Multiplex Analysis of 3D Liver Cell Cultures in GrowDex®

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Johanna Lampe1, Jonathan Sheard1, Darren Heywood2, Katja Ahokas3, Piia Mikkonen1
1UPM Biomedicals, Helsinki, Finland
2Promega, Southampton, UK
3Promega, Stockholm, Sweden

INTRODUCTION

Drug discovery is a lengthy and expensive process, with most drug candidates failing in the development process and never making it to market. To improve the success rate of drug development, scientists and physicians are devising novel and often complex biological tools that mimic in vivo conditions in a more reliable manner compared to the current 2D cell cultures or animal models. The increased complexity of these in vivo-like biological structures, exemplified in 3D cell cultures and engineered tissues, present a challenge for the standard cryo-transport procedures. In the standard approach, cells are exposed to at least one freeze-thaw cycle which is known to cause cell death, reduction in cell proliferative capacity and altered gene expression, as reviewed by Baust, J.G. et al., (2009) [1]. Furthermore, cells are affected by the metabolic activity and toxicity of the cryoprotectants that are integral to the cryopreservation process. 

Brain organoids are highly incompatible with cryopreservation due to the large amount of cell death that occurs for many tissue types upon undergoing a freeze thaw cycle. As organoids mature, they build complex networks of different cell types, and these networks may get compromised following cryopreservation. Cellular repair and re-growth can range from slow to impossible (in the case of postmitotic neurons, for example), and new cells may not functionally integrate into the surrounding tissue. Also, many dead or dying cells negatively affect cell signaling in their immediate surrounding, further compromising cells that may have survived freezing, ultimately driving thawed tissues away from normal homeostatic behavior.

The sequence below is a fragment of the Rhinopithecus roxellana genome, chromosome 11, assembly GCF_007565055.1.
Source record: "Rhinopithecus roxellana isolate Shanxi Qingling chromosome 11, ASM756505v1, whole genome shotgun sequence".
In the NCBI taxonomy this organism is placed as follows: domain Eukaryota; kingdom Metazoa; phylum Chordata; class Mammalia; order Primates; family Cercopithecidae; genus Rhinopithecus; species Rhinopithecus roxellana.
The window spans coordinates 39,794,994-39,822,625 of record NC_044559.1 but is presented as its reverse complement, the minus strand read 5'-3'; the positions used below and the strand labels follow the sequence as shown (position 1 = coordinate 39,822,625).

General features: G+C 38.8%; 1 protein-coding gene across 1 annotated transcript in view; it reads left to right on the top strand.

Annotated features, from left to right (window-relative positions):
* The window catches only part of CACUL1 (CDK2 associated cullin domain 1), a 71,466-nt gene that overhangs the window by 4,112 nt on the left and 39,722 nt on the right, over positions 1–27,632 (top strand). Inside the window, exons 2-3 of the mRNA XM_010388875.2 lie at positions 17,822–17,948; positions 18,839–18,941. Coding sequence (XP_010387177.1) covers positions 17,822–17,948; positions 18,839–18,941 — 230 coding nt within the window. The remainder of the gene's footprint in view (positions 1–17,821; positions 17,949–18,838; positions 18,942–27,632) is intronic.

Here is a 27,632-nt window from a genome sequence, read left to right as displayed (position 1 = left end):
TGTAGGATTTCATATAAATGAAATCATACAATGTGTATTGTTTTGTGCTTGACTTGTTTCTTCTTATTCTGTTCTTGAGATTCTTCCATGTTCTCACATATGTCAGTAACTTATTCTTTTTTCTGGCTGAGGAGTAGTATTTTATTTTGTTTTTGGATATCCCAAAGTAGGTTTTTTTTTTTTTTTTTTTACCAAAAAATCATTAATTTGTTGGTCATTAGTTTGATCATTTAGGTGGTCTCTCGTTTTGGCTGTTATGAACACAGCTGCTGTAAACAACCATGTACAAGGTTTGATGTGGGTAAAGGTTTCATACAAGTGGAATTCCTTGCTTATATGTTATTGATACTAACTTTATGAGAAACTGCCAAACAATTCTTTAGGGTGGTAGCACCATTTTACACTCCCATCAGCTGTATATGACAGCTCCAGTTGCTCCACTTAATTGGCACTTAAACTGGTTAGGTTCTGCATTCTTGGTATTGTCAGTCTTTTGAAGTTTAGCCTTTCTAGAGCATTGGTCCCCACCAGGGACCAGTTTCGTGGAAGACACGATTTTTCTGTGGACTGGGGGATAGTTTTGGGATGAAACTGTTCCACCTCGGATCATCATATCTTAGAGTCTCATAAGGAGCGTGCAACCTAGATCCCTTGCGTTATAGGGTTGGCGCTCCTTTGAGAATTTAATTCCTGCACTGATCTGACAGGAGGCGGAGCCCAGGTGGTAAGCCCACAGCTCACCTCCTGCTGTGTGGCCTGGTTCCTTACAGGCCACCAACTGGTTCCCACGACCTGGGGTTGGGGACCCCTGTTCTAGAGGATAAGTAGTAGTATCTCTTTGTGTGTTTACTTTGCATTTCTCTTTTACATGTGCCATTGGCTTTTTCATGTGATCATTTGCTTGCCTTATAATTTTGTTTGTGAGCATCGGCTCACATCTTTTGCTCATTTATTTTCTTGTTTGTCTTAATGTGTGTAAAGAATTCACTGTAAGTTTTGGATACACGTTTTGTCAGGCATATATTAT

Therefore, this partial or complete incompatibility with cryopreservation, limits their application in high-throughput screening (HTS) or high-content screening (HCS) workflows.

MATERIALS

  • Differentiated HepaRG (Cat No. HPR116080, Biopredic)
  • William’s E medium (Cat No. 12551032, Gibco)
  • GlutaMax (Cat No. 35050038, Gibco)
  • HepaRG Thawing/Plating/General Purpose Medium Supplement with antibiotics (Cat No. ADD670C, Biopredic)
  • HepaRG Maintenance/Metabolism Medium Supplement with antibiotics (Cat No. ADD620C,
    Biopredic)
  • PhenoPlate 96-well, black, optically clear flat-bottom, ULA-coated (Cat No. 6055802, Revvity)
  • 96 Well White/Clear Bottom Plate (Cat No. 10067581, Fisher Scientific).
  • Low-retention pipet tips 1000 µl (Cat No. 11535454, Fisher Scientific)
  • Low-retention pipet tips 200 µl (Cat No. 70.3031.275, Sarstedt)
  • GrowDex®, 1.5% (Cat No. 100 103 005, UPM Biomedicals)
  • CellTox™ Green Cytotoxicity Assay (Cat No. G8742, Promega)
  • P450-Glo CYP3A4 Assay with Luciferin-IPA (Cat No. V9002, Promega)
  • P450-Glo CYP2C9 Assay with Luciferin-H (Cat No. V8792, Promega)
  • CellTiter-Glo® 3D Cell Viability Assay (Cat No. G9682, Promega)
  • Human Albumin ELISA Kit (Cat No. ab179887, abcam)
  • Rifampin (Cat No. 15473539, Fisher Scientific)
  • Itraconazole (Cat No. S2476, Selleckchem)
  • ATP solution 100 mM (Cat No. 10304340, Thermo Fisher)
  • Victor Nivo multimode plate reader (Cat No. HH35000500, Revvity)
  • CertusFlex (Fritz Gyger AG)
  • GraphPad Prism 10.0.3 (GraphPad Software) 

 

METHODS